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Assessing Randomised Controlled Trials

Discussion in 'PsychoSocial ME/CFS Research' started by Sly Saint, Aug 19, 2018.

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  1. Sly Saint

    Sly Saint Senior Member (Voting Rights)

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    There are a number of tools available for journals to use to help assess RCTs.
    I wondered if anyone here had 'tried them out' for PACE and/or any of the other 'RCT's
    by Crawley or Chalder?

    I've seen CASP mentioned:
    https://casp-uk.net/wp-content/uploads/2018/01/CASP-Randomised-Controlled-Trial-Checklist.pdf

    and Consort:
    http://www.consort-statement.org/
    "
    The CONSORT Statement is endorsed by prominent general medical journals, many specialty medical journals, and leading editorial organizations. CONSORT is part of a broader effort, to improve the reporting of different types of health research, and indeed, to improve the quality of research used in decision-making in healthcare."

    this is one from the BMJ:
    https://bmjopen.bmj.com/content/sup...-2015-008807.DC1/bmjopen-2015-008807supp2.pdf

    and this is the one used by NICE:
    https://www.nice.org.uk/process/pmg...dology-checklist-randomised-controlled-trials

    (do most reviewers at journals use these tools? and do they submit them to the journals or just use them to help make their decisions? @Lucibee )

    @Tom Kindlon @Graham @dave30th
     
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  2. Graham

    Graham Senior Member (Voting Rights)

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    I'd love to have seen the assessment on PACE: no doubt full of the "although .... the committee decided that .... was acceptable and that bias was kept to a minimum ...."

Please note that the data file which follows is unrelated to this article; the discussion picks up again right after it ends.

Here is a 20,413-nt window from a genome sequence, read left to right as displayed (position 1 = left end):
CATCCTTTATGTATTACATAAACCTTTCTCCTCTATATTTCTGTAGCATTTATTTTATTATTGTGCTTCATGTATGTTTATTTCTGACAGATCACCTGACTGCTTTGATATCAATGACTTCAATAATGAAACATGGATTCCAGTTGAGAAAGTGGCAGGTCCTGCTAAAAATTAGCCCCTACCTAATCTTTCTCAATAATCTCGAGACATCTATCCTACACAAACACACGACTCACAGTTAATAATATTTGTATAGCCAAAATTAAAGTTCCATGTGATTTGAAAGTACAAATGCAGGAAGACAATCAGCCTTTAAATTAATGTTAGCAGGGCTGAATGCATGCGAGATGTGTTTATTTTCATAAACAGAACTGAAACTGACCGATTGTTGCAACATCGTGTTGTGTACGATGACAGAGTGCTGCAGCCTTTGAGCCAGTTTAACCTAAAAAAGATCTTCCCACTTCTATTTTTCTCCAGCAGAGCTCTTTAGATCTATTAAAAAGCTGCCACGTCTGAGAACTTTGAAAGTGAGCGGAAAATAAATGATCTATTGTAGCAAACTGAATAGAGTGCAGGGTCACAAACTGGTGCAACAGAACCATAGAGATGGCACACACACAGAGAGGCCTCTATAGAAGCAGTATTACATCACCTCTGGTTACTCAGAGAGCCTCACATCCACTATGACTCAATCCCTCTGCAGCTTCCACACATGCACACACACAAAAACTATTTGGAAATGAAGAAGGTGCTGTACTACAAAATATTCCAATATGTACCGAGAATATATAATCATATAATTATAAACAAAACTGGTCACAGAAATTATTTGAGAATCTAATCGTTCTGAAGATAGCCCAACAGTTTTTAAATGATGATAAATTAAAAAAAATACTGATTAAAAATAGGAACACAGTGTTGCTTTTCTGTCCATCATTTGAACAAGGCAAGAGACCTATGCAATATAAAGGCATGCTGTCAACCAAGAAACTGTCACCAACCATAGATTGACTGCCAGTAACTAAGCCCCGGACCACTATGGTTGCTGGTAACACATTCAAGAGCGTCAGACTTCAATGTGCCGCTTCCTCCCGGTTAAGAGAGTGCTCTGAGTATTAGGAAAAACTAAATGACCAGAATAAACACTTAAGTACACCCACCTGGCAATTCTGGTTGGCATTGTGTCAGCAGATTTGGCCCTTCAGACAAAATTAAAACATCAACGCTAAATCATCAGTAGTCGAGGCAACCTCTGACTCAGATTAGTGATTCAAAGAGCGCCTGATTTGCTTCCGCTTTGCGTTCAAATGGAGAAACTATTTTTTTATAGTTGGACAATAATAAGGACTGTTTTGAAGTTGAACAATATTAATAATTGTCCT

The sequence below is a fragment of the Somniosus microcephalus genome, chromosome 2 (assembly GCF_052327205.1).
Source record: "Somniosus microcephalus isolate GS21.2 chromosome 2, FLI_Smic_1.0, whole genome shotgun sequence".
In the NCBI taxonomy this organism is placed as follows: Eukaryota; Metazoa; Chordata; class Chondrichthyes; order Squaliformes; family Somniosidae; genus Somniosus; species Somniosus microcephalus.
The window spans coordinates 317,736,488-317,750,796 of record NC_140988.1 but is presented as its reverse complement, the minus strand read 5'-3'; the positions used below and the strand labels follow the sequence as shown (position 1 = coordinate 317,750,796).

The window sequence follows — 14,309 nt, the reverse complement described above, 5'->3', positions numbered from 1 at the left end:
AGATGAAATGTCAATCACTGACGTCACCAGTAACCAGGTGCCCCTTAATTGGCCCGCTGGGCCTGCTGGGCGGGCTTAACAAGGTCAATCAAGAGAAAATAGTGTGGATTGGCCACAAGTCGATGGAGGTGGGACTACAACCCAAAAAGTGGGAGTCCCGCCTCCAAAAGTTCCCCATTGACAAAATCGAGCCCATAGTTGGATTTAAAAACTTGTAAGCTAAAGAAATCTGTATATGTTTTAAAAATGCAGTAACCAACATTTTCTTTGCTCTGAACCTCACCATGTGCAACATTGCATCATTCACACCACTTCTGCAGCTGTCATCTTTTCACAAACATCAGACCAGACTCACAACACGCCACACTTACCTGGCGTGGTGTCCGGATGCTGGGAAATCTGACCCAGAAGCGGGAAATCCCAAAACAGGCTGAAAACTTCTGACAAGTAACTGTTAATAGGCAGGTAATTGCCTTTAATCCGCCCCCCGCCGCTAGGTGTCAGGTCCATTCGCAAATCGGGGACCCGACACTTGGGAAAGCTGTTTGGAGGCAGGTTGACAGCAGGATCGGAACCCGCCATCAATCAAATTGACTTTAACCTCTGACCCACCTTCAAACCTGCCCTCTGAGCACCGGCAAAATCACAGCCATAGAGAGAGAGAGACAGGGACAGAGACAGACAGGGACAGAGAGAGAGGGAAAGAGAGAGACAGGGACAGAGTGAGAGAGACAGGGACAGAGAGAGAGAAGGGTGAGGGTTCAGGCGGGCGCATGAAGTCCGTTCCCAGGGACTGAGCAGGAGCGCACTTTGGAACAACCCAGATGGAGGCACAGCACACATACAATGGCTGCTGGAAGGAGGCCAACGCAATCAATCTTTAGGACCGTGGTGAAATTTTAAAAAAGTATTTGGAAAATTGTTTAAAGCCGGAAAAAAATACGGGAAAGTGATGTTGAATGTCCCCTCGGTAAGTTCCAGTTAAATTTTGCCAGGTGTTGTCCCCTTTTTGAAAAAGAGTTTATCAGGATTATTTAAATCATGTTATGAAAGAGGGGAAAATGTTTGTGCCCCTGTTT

3. Tom Kindlon

    Tom Kindlon Senior Member (Voting Rights)

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    I agree such guidelines can be useful.
    I have cited CONSORT guidelines in some of my publications. For example:


     
    Last edited: Aug 19, 2018
  4. Jonathan Edwards

    Jonathan Edwards Senior Member (Voting Rights)

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    I would hope that reviewers do not use these 'tools'. I certainly would not. It is a bit like having a tool to provide a jury instructions on whether or not to find someone guilty. Tools like this might possibly be useful for people who are not familiar with trial assessment to remind them of what they need to look out for. For people who are used to assessing trials (which should really include all properly trained physicians who have attended journal clubs throughout their careers) the important issues will be obvious. What may not be obvious are weaknesses relating to a specific trial context (like a trial that trains people to say they are better and then asks them if they are better) but standard tools are not going to pick them out.

    Part of the problem with Cochrane has been that they have a tool for assessing quality of evidence from trials. And it is completely useless because it misses the most basic problems - as far as we can see from PACE.

    The real problems I think are:
    1. A lot of people in biomedical science are actually quite dim, at least in terms of ability to evaluate results. I am not sure what one does about that. Unfortunately the editors in chief of Lancet and BMJ both seem to fall into this category.
    2. The establishment prefers to protect its own and cover up embarrassing failures rather than admit they got things wrong.
     
  5. Lucibee

    Lucibee Senior Member (Voting Rights)

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    I agree with @Tom Kindlon that CONSORT guidelines are useful, but they don't enable you to assess the quality of trials. They are simply a reporting checklist to make sure that info is reported - ie, have the said what randomisation method they used, what the primary outcome measures were, etc. It doesn't then check that they have used the appropriate ones of either.

    The Lancet does use CONSORT in this sense, but just as a box-ticking exercise.
     
  6. Sly Saint

    Sly Saint Senior Member (Voting Rights)

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    This is probably a stupid question, but has anyone pointed this out?
    Is there another trial (not ME related) or hypothetical example, that could be used to demonstrate how these things are missed out using the existing tools?

    (Just had a quick search and see that the consort diagram was submitted for this 'Early intervention study', O'Dowd/Crawley https://www.s4me.info/threads/odowd-crawley-early-intervention-study.2931/ )